Mark 7:1-8, 14-15, 21-23
In the lesson from Deuteronomy, Moses challenges the people to be faithful and careful in keeping the commandments of the Lord their God. He notes that to do so makes a powerful living witness to the surrounding nations, who will see the wisdom and truth of God’s ways being followed.
In Mark 7, Jesus replies to the challenge of religious leaders who observed the failure of some of his disciples to carefully observe the purity rituals (hand washing) commanded in the law of Moses. Having pointed out the failure of these same leaders to keep major commandments (in the verses omitted for this week and elsewhere), Jesus declares that what is important is not outward ritual purity but the inner purity of the heart.
James 1:17-27 describes how a holy or clean life is characterized by actions that reflect and fulfill the intentions of God. We are not to be “hearers who forget” but “doers who act” – much like the saying that we must “walk the talk.” He gives an example: to care for the weakest and most vulnerable people among you (in this case widows and orphans) reflects the word and heart of God.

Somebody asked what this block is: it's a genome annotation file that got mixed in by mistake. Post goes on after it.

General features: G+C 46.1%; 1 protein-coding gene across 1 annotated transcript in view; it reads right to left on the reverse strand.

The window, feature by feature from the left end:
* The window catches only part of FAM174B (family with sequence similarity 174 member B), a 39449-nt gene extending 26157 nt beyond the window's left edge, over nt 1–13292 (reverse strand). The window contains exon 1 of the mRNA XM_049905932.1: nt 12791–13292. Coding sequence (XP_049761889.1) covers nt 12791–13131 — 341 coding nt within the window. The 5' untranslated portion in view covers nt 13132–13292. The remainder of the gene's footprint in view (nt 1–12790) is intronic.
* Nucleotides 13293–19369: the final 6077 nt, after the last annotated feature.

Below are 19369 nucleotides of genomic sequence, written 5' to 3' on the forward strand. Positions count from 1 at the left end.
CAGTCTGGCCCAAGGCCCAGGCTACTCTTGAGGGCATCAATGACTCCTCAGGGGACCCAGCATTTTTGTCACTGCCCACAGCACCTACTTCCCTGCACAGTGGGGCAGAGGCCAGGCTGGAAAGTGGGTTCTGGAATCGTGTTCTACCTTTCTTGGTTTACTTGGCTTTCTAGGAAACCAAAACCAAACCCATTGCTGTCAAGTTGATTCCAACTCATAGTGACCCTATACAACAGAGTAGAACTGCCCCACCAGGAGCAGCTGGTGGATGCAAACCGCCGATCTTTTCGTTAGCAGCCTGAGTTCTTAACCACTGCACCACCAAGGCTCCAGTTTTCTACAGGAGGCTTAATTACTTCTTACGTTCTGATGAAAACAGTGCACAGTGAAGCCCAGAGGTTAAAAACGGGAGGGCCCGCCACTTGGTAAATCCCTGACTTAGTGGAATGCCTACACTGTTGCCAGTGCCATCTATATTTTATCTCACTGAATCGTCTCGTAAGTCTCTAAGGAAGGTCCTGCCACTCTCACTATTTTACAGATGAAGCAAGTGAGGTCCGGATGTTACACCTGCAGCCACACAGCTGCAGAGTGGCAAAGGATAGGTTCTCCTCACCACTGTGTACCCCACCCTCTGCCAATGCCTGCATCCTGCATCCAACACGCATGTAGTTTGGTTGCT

Comment: I am moved by the penitential phrase from the Prayer Book during the recitation of the Ten Commandments: “Lord Have Mercy upon us, and incline our hearts to keep this law.” It is all about the heart, and my heart is fickle. Saint Paul described this so well when he confesses in Romans 7, “The very thing I know is good, I find that I don’t do…and the thing I know is wrong, I find that I do it” (my paraphrase). In the end, your and my hope is in Christ who offers us his own purity of heart and ready obedience to the Father. It is for us to receive this gift and allow it to grow ever more active in us, even as we recognize and confess the ways we fail!